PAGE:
It's also a shame the book wasn't edited properly. In his (rather patronising) separate advice sections for men and women towards the end of the book, James repeatedly tells us to turn back to certain pages and re-read the bits where he mentions relevant studies. The only problem is, these studies are not on the pages he mentions, so his advice is rendered useless.
** Conclusion **
This book throws up some really interesting ideas. The virus analogy is a good way of putting forward the problems within our society, and I agree that the way we live nowadays is far from ideal, and that changes could be made to make our lives more emotionally satisfying. I really enjoyed reading the interviews with people around the world and gaining insights into how people live and think in other countries.
However, the author's ideas on how we can improve our lives struck me as very simplistic and patronising - I felt like I was being told off and I could see contradictions in his arguments. I resented the fact that he used the book to advertise his other books and certain kinds of therapy. In addition, the style of the author's writing and his propensity to write about himself and his family too much was also extremely annoying.
If I'm honest though, I do enjoy a bit of debate and argument, and actually I really got a lot out of reading this book, even if it did make me want to scream at times. I quite like being irritated and for that reason I'm giving the book 4 stars. Do psychologists have a name for that, I wonder?
** The book is 553 pages long, including notes, appendix and acknowledgements ***
I didn't buy this book, I borrowed it from my local library- they had taken advantage of the credit crunch to have a whole display dedicated to money- I am grateful- if they hadn't, I doubt this book and I would have crossed paths. I was drawn to it, as not only have I heard Oliver Jame's comments on society before, but also by the review comments- such as... Will Self saying..." should be mandatory reading for everyone" and Jeremy Vine's comment..." Never before have I read a book that so precisely captures the way we are all being emotionally snookered by the demands of 21st century living".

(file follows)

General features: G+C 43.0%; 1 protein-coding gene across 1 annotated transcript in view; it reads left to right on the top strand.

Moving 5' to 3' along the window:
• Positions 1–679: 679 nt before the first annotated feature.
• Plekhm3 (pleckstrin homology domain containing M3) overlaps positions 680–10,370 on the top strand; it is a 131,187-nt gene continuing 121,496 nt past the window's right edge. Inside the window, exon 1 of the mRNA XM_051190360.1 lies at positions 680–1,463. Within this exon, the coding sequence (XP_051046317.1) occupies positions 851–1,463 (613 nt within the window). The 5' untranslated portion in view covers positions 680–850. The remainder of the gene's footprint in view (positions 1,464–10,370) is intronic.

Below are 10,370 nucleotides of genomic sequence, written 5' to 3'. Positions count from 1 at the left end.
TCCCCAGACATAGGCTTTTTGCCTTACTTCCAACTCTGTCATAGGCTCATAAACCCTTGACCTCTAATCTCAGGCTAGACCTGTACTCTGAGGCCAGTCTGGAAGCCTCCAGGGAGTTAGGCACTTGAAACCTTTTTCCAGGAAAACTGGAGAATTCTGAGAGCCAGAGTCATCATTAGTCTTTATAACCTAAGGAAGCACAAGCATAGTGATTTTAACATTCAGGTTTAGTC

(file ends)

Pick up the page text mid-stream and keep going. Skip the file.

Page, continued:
The hardback costs £17.99, but it is now available in paperback at various prices on Amazon etc; for about a fiver. Alternatively, of course there is always your local library.
Now as the book involves the author Oliver James travelling all over the world, and as he admits he first sent the book idea to his publisher in September 2003- this is not a rush it out now the credit crunch has arrived book- of which there are so many.
The book is about, Affluenza- which he says is a pandemic sweeping the globe, some areas are all but fully infected, some less so. He looks at the reasons why America and the UK are the worst affected and why some nations have no trace of the "disease".
He looks at how consumerism has impacted across the globe, on raising children, appearances, property fever and the sexes. The influence of a countries government, their religions and values are also considered in his analysis.
The book is divided into areas on the Affluenza Virus, The Vaccines, and finally a section entitled Wakey Wakey- where as Mr James says himself- "the gloves come off ...from a position of relative impartiality ....I allow myself to tell you what I really think"
Now I do not deny the book is heavy going in parts and I sometimes found it difficult to read. However, I am glad I persisted. I found it very interesting and for me a confirmation of what I already believed, it increased my belief with evidence rather than what had been just my assumptions. I would imagine some younger readers, being sufferers of Affluenza, (whether or not they would admit it), would not see what I see, and find the book somewhat condescending in parts. As a child of the fifties, I have watched the affluenza virus spread from the USA to the UK to become the most prevalent disease of the 21st century. I consider myself very lucky that my parents gave me the antidote at a very early age, it has protected me for the most part ever since.
I was already, at least partially immune from the virus, but those who have not been, may find that far from deriding his views, that they reach a life changing conclusion,. For when you learn to pursue your needs rather than your wants your emotional wellbeing and quality of life will become life enhancing.
The affluenza of the title is the virus James believes is taking over the English-speaking world faster than you can say Swine flu pandemic. The spread of selfish capitalism is leading to addiction, eating disorders and widespread depression according to the author. James basic idea is a good one with some relevance. This was written before the global recession hit and published back in 2007 by Vermilion so some of the points seem outdated already. I found the metaphor of the virus got in the way of an interesting book sometimes and it was a stretch to fit the book neatly into this restrictive idea. The book begins with a test you can take to see if you are infected with affluenza, this feels a bit silly - like something you would find in Just Seventeen. Then the book is broken into three parts -